You’ve heard it. The memorable line of many movies is “follow your heart,” or, “go ahead, do what seems right to you, what is most fulfilling to you.” Our culture is full of this worldview, and it is no surprise. For the basic worldview of the fallen, sinful mind is just this: “I can take of this fruit that God has made, and eat of it when I want, how I want, where I want. The serpent is right. God doesn’t know what’s best for me. He is just holding me back.”
Of course the “follow your heart” worldview is correct – it will take you somewhere. It’s just not the place you want to be for the rest of eternity! (Adam and Eve were banished from Paradise for following their heart, after all) The Bible is plain about the danger of the worldview of trusting your heart. Isaiah 47:10 – “For you have trusted in your wickedness; You have said, ‘No one sees me’; Your wisdom and your knowledge have warped you; And you have said in your heart, ‘I am, and there is no one else besides me.’ Jeremiah 17:5 – Thus says the LORD: “Cursed is the man who trusts in man and makes flesh his strength, whose heart departs from the LORD. None of us wants to face that curse of God. We don’t want our family, friends, or acquantances to suffer under this curse. So why would we advise one another to “follow your heart”? Good Christian friends will be more discerning in the Biblical counsel that we give.
As we approach the holiday season of Thanksgiving, Christmas, and New Year’s, we are going to be pulled again and again in the direction of the “follow your heart” worldview. Enjoy your vacation. Buy that present for your kids and grandkids. Drink that holiday beverage. Gorge on another piece of pie/sweet treat. Follow your heart. You deserve it. You worked hard all year, it’s time for Santa to reward you. And if he didn’t, just return your gifts to get what you really deserve/want.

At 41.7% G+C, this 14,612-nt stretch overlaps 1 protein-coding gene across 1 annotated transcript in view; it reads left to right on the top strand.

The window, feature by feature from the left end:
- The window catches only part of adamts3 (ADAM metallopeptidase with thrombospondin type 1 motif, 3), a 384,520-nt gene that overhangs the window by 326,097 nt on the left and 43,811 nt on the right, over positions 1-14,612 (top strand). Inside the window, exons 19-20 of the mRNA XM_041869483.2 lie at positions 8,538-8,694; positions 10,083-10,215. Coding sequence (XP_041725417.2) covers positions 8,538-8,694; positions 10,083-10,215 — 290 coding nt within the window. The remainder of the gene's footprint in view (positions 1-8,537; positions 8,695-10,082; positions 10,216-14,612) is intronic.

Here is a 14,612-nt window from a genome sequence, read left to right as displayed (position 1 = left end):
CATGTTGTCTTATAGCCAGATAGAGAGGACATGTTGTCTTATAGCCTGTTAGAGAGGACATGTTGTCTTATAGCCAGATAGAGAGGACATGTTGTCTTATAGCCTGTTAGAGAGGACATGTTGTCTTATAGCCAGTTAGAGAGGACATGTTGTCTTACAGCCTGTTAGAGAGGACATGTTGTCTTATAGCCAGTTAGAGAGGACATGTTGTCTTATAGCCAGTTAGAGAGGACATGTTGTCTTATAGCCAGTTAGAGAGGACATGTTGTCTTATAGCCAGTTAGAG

This worldview is easy to spot this time of year. However, the Scriptures quoted above prove that it is off limits for Christians at any time of year. Several of the articles in this issue interact, in their own way, with the “follow your heart” perspective. When we try to “follow our heart” we end up corrupting worship. Perhaps it is through depending on images or emotion-laden styles of worship and preaching. Many manger scenes and Christmas pageants demonstrate this desire to create a religion after our own heart’s desires and sappy sentiments. Also, when we try to “follow our heart” covenant worship will often be boring and unsatisfying. We are not interested in meeting God. We come to church to meet others who will feed our desires, and make us feel better. When that doesn’t happen the way we want, some people drop out all together. The article on “Church Attendance” adresses this problem.
Christians who get in the habit of “following their heart” will not always run away from the church. Many will remain regular attenders and also may be very involved in the life of the church. Yet their minds will become warped, and they will fall prey to false teachings easily. This happened last century in our churches so our forefathers bravely stayed out of a church merger, as revealed in “So, What is the Church Anyway?” We still struggle with following God’s heart today, even on issues like God’s return at the End Time. Be sure to meditate on the article which gives a very helpful and necessary correction to the false teaching of the “Left Behind” variety.
So, whenever people are chatting with family and friends at our holiday gatherings, whenever people are trying to give advice to those in confusion, let’s stop copying the ungodly who say “follow your heart.” Instead, let’s get busy following a different heart. The Christian worldview is that of King David, who is described as a man after God’s own heart. Let us follow God’s heart and set our mind on things above, where Christ is seated in glory. Proverbs 28:26 – He who trusts in his own heart is a fool, but whoever walks wisely will be delivered.
Rev. Kyle A. Sorensen, Manitowoc, Wisconsin